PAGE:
Proof. The sufficiency is immediate. Suppose that $\sum _{j \in J} m_ j \otimes y_ j = 0$. Consider the short exact sequence

$0 \to K \to \bigoplus \nolimits _{j \in J} R \to N \to 0$

where the $j$th basis vector of $\bigoplus \nolimits _{j \in J} R$ maps to $y_ j$. Tensor this with $M$ to get the exact sequence

$K \otimes _ R M \to \bigoplus \nolimits _{j \in J} M \to N \otimes _ R M \to 0.$

The assumption implies that there exist elements $k_ i \in K$ such that $\sum k_ i \otimes x_ i$ maps to the element $(m_ j)_{j \in J}$ of the middle. Writing $k_ i = (a_{i, j})_{j \in J}$ and we obtain what we want. $\square$

Lemma 10.106.11. Let $\varphi : R \to S$ be a ring map. Let $g \in S$. The following are equivalent:

1. $g \otimes 1 = 1 \otimes g$ in $S \otimes _ R S$, and

2. there exist $n \geq 0$ and elements $y_ i, z_ j \in S$ and $x_{i, j} \in R$ for $1 \leq i, j \leq n$ such that

1. $g = \sum _{i, j \leq n} x_{i, j} y_ i z_ j$,

2. for each $j$ we have $\sum x_{i, j}y_ i \in \varphi (R)$, and

3. for each $i$ we have $\sum x_{i, j}z_ j \in \varphi (R)$.

Proof. It is clear that (2) implies (1). Conversely, suppose that $g \otimes 1 = 1 \otimes g$. Choose generators $\{ s_ i\} _{i \in I}$ of $S$ as an $R$-module with $0, 1 \in I$ and $s_0 = 1$ and $s_1 = g$. Apply Lemma 10.106.10 to the relation $g \otimes s_0 + (-1) \otimes s_1 = 0$. We see that there exist $a_{i, j} \in R$ such that $g = \sum _ i a_{i, 0} s_ i$, $-1 = \sum _ i a_{i, 1} s_ i$, and for $j \not= 0, 1$ we have $0 = \sum _ i a_{i, j} s_ i$, and moreover for all $i$ we have $\sum _ j a_{i, j}s_ j = 0$. Then we have

$\sum \nolimits _{i, j \not= 0} a_{i, j} s_ i s_ j = -g + a_{0, 0}$

and for each $j \not= 0$ we have $\sum _{i \not= 0} a_{i, j}s_ i \in R$. This proves that $-g + a_{0, 0}$ can be written as in (2). It follows that $g$ can be written as in (2). Details omitted. Hint: Show that the set of elements of $S$ which have an expression as in (2) form an $R$-subalgebra of $S$. $\square$

Remark 10.106.12. Let $R \to S$ be a ring map. Sometimes the set of elements $g \in S$ such that $g \otimes 1 = 1 \otimes g$ is called the epicenter of $S$. It is an $R$-algebra. By the construction of Lemma 10.106.11 we get for each $g$ in the epicenter a matrix factorization

$(g) = Y X Z$

with $X \in \text{Mat}(n \times n, R)$, $Y \in \text{Mat}(1 \times n, S)$, and $Z \in \text{Mat}(n \times 1, S)$. Namely, let $x_{i, j}, y_ i, z_ j$ be as in part (2) of the lemma. Set $X = (x_{i, j})$, let $y$ be the row vector whose entries are the $y_ i$ and let $z$ be the column vector whose entries are the $z_ j$. With this notation conditions (b) and (c) of Lemma 10.106.11 mean exactly that $Y X \in \text{Mat}(1 \times n, R)$, $X Z \in \text{Mat}(n \times 1, R)$. It turns out to be very convenient to consider the triple of matrices $(X, YX, XZ)$. Given $n \in \mathbf{N}$ and a triple $(P, U, V)$ we say that $(P, U, V)$ is a $n$-triple associated to $g$ if there exists a matrix factorization as above such that $P = X$, $U = YX$ and $V = XZ$.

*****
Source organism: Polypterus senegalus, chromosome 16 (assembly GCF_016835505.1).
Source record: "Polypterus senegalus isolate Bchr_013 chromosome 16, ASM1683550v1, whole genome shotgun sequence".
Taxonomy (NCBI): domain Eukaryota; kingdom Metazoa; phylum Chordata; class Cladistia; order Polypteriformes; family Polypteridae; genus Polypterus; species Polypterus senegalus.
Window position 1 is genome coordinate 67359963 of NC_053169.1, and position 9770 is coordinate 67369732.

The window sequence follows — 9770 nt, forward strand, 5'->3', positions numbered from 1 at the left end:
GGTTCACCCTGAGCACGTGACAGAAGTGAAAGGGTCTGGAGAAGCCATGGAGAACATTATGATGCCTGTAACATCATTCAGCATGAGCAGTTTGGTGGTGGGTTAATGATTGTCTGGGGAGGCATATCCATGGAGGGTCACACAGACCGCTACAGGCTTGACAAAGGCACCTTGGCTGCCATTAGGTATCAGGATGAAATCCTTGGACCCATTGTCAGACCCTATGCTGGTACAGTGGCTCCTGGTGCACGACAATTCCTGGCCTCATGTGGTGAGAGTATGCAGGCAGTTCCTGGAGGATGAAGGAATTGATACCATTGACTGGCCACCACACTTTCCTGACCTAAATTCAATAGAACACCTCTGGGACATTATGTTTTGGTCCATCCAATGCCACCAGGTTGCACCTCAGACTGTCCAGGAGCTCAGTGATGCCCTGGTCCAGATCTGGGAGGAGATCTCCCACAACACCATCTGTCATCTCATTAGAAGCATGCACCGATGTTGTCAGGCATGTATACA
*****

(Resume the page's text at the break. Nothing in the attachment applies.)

Lemma 10.106.13. Let $R \to S$ be an epimorphism of rings. Then the cardinality of $S$ is at most the cardinality of $R$. In a formula: $|S| \leq |R|$.

Proof. The condition that $R \to S$ is an epimorphism means that each $g \in S$ satisfies $g \otimes 1 = 1 \otimes g$, see Lemma 10.106.1. We are going to use the notation introduced in Remark 10.106.12. Suppose that $g, g' \in S$ and suppose that $(P, U, V)$ is an $n$-triple which is associated to both $g$ and $g'$. Then we claim that $g = g'$. Namely, write $(P, U, V) = (X, YX, XZ)$ for a matrix factorization $(g) = YXZ$ of $g$ and write $(P, U, V) = (X', Y'X', X'Z')$ for a matrix factorization $(g') = Y'X'Z'$ of $g'$. Then we see that

$(g) = YXZ = UZ = Y'X'Z = Y'PZ = Y'XZ = Y'V = Y'X'Z' = (g')$

and hence $g = g'$. This implies that the cardinality of $S$ is bounded by the number of possible triples, which has cardinality at most $\sup _{n \in \mathbf{N}} |R|^ n$. If $R$ is infinite then this is at most $|R|$, see [Ch. I, 10.13, Kunen].

If $R$ is a finite ring then the argument above only proves that $S$ is at worst countable. In fact in this case $R$ is Artinian and the map $R \to S$ is surjective. We omit the proof of this case. $\square$

Lemma 10.106.14. Let $R \to S$ be an epimorphism of rings. Let $N_1, N_2$ be $S$-modules. Then $\mathop{\mathrm{Hom}}\nolimits _ S(N_1, N_2) = \mathop{\mathrm{Hom}}\nolimits _ R(N_1, N_2)$. In other words, the restriction functor $\text{Mod}_ S \to \text{Mod}_ R$ is fully faithful.

Proof. Let $\varphi : N_1 \to N_2$ be an $R$-linear map. For any $x \in N_1$ consider the map $S \otimes _ R S \to N_2$ defined by the rule $g \otimes g' \mapsto g\varphi (g'x)$. Since both maps $S \to S \otimes _ R S$ are isomorphisms (Lemma 10.106.1), we conclude that $g \varphi (g'x) = gg'\varphi (x) = \varphi (gg' x)$. Thus $\varphi$ is $S$-linear. $\square$